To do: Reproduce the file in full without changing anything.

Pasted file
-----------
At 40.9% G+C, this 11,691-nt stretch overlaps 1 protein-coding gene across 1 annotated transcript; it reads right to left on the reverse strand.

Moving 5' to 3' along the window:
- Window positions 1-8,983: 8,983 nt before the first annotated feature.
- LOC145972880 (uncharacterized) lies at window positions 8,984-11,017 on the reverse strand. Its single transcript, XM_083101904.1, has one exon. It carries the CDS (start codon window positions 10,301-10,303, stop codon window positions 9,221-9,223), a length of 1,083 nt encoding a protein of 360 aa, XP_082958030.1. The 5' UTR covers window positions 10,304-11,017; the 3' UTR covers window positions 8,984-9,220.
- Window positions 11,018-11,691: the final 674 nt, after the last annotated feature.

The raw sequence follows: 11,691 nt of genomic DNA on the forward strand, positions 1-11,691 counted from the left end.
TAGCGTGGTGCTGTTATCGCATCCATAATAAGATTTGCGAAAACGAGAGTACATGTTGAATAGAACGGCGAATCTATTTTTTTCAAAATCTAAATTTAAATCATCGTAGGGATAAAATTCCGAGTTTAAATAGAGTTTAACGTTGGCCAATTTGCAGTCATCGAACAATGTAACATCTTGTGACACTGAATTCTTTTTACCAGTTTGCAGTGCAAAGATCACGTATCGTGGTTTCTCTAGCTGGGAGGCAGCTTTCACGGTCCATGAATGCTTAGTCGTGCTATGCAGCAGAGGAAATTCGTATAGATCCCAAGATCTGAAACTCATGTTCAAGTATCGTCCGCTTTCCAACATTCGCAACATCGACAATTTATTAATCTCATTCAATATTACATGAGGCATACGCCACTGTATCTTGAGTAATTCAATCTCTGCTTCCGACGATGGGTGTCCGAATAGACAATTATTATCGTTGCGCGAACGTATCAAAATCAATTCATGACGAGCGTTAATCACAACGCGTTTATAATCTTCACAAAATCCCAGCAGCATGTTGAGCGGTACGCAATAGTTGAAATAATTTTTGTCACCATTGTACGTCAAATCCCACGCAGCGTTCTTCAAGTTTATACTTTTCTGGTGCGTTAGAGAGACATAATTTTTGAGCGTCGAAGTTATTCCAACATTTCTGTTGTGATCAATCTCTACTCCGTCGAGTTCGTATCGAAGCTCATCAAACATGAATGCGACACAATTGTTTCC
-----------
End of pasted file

At 40.9% G+C, this 11,691-nt stretch overlaps 1 protein-coding gene across 1 annotated transcript; it reads right to left on the reverse strand.

Moving 5' to 3' along the window:
- Window positions 1-8,983: 8,983 nt before the first annotated feature.
- LOC145972880 (uncharacterized) lies at window positions 8,984-11,017 on the reverse strand. Its single transcript, XM_083101904.1, has one exon. It carries the CDS (start codon window positions 10,301-10,303, stop codon window positions 9,221-9,223), a length of 1,083 nt encoding a protein of 360 aa, XP_082958030.1. The 5' UTR covers window positions 10,304-11,017; the 3' UTR covers window positions 8,984-9,220.
- Window positions 11,018-11,691: the final 674 nt, after the last annotated feature.

The raw sequence follows: 11,691 nt of genomic DNA on the forward strand, positions 1-11,691 counted from the left end.
TAGCGTGGTGCTGTTATCGCATCCATAATAAGATTTGCGAAAACGAGAGTACATGTTGAATAGAACGGCGAATCTATTTTTTTCAAAATCTAAATTTAAATCATCGTAGGGATAAAATTCCGAGTTTAAATAGAGTTTAACGTTGGCCAATTTGCAGTCATCGAACAATGTAACATCTTGTGACACTGAATTCTTTTTACCAGTTTGCAGTGCAAAGATCACGTATCGTGGTTTCTCTAGCTGGGAGGCAGCTTTCACGGTCCATGAATGCTTAGTCGTGCTATGCAGCAGAGGAAATTCGTATAGATCCCAAGATCTGAAACTCATGTTCAAGTATCGTCCGCTTTCCAACATTCGCAACATCGACAATTTATTAATCTCATTCAATATTACATGAGGCATACGCCACTGTATCTTGAGTAATTCAATCTCTGCTTCCGACGATGGGTGTCCGAATAGACAATTATTATCGTTGCGCGAACGTATCAAAATCAATTCATGACGAGCGTTAATCACAACGCGTTTATAATCTTCACAAAATCCCAGCAGCATGTTGAGCGGTACGCAATAGTTGAAATAATTTTTGTCACCATTGTACGTCAAATCCCACGCAGCGTTCTTCAAGTTTATACTTTTCTGGTGCGTTAGAGAGACATAATTTTTGAGCGTCGAAGTTATTCCAACATTTCTGTTGTGATCAATCTCTACTCCGTCGAGTTCGTATCGAAGCTCATCAAACATGAATGCGACACAATTGTTTCC